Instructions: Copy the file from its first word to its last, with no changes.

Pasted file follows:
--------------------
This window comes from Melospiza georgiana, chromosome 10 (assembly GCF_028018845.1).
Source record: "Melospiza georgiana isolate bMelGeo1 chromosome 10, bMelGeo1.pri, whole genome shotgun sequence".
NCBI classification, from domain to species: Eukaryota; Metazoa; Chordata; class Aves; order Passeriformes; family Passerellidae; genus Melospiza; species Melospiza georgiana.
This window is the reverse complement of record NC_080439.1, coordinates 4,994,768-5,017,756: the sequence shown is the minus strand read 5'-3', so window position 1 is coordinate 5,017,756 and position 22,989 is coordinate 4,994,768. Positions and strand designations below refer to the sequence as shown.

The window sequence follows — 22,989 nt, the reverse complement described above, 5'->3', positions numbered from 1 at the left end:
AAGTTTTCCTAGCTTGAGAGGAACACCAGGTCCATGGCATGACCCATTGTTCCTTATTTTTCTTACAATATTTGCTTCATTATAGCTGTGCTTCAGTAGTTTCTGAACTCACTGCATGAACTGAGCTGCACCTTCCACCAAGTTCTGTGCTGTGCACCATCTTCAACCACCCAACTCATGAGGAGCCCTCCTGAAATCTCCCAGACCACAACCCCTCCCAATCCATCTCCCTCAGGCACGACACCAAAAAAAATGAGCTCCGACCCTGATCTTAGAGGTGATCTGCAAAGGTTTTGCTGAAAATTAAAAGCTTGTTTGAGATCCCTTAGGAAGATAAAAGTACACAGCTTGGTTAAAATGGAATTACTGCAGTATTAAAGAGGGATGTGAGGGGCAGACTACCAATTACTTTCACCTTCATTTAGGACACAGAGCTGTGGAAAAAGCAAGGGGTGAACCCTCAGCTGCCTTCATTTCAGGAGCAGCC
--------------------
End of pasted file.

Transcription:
This window comes from Melospiza georgiana, chromosome 10 (assembly GCF_028018845.1).
Source record: "Melospiza georgiana isolate bMelGeo1 chromosome 10, bMelGeo1.pri, whole genome shotgun sequence".
NCBI classification, from domain to species: Eukaryota; Metazoa; Chordata; class Aves; order Passeriformes; family Passerellidae; genus Melospiza; species Melospiza georgiana.
This window is the reverse complement of record NC_080439.1, coordinates 4,994,768-5,017,756: the sequence shown is the minus strand read 5'-3', so window position 1 is coordinate 5,017,756 and position 22,989 is coordinate 4,994,768. Positions and strand designations below refer to the sequence as shown.

The window sequence follows — 22,989 nt, the reverse complement described above, 5'->3', positions numbered from 1 at the left end:
AAGTTTTCCTAGCTTGAGAGGAACACCAGGTCCATGGCATGACCCATTGTTCCTTATTTTTCTTACAATATTTGCTTCATTATAGCTGTGCTTCAGTAGTTTCTGAACTCACTGCATGAACTGAGCTGCACCTTCCACCAAGTTCTGTGCTGTGCACCATCTTCAACCACCCAACTCATGAGGAGCCCTCCTGAAATCTCCCAGACCACAACCCCTCCCAATCCATCTCCCTCAGGCACGACACCAAAAAAAATGAGCTCCGACCCTGATCTTAGAGGTGATCTGCAAAGGTTTTGCTGAAAATTAAAAGCTTGTTTGAGATCCCTTAGGAAGATAAAAGTACACAGCTTGGTTAAAATGGAATTACTGCAGTATTAAAGAGGGATGTGAGGGGCAGACTACCAATTACTTTCACCTTCATTTAGGACACAGAGCTGTGGAAAAAGCAAGGGGTGAACCCTCAGCTGCCTTCATTTCAGGAGCAGCC